A lot or a little?
The parents' guide to what's in this movie.
What parents need to know
Parents need to know that the "N" word is used several times in this 1974 musical adaptation of Mark Twain's classic novel, though the word appears far less frequently than in the novel. There is some gun play and a few people get hurt in a family feud, plus one mildly bawdy scene. The movie also takes liberties with the original storyline.
What's the story?
When Huck Finn's drunken Pap learns that Huck (Jeff East) has a considerable sum of money in the bank, he takes Huck away from the Widow who is "civilizing" him so he can get the money for himself. Huck escapes from Pap and hides out on a nearby island, where he runs into his old friend Jim (Paul Winfield), who is now an escaped slave hoping to cross the river to be a free man in Cairo, Illinois, where he wants to open a dry goods store and make enough money to buy the freedom of his family.
Together, they set out on a journey down the river, where they meet slavehunters and conmen, families feuding and families in mourning, as they both aspire to escape their bad situations.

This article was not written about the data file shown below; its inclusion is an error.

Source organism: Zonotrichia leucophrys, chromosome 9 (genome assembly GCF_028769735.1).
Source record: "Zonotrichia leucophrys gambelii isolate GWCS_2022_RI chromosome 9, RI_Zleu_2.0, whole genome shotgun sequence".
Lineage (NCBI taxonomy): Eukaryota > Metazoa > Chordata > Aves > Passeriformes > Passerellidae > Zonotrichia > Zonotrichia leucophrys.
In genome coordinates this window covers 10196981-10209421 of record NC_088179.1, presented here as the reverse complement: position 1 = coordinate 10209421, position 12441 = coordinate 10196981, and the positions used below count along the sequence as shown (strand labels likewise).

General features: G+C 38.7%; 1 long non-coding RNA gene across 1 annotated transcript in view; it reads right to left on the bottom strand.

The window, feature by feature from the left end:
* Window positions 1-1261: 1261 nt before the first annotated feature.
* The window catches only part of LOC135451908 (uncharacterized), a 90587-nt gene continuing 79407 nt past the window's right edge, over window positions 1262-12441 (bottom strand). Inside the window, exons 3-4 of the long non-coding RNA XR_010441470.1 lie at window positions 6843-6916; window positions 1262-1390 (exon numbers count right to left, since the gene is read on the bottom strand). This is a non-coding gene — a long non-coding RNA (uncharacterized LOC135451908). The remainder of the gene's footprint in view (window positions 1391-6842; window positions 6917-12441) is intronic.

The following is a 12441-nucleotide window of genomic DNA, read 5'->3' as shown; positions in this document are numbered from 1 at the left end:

Is it any good?
This could have been a better-than-average adaptation, despite the fact that it takes some liberties with Twain's novel. While Paul Winfield imbues the role of Jim with a dignity not often seen nor felt in the original nor the many film and TV versions, and Harvey Korman brings a gleeful zest to his role as the conniving conman who claims he's the King of France, the musical numbers feel forced and completely unnecessary.
Older kids would do better reading the original novel. Younger kids would do better waiting until they're old enough to appreciate the satire and realism expressed in the original novel.
Talk to your kids about ...
Families can talk about how slavery is portrayed in the film. How accurately do you think the film reflects the realities of slavery in the mid-19th century?
As an adaptation of one of the greatest American novels, how does this film compare with the original? In what ways does it stay true to the story, and it what ways does it veer off?
Talk about the "N" word. How does it make you feel to hear that word? Do you think it's important to use historically accurate language in a movie like this, or should it be removed because it's offensive? Do you feel the same about its use in the book?
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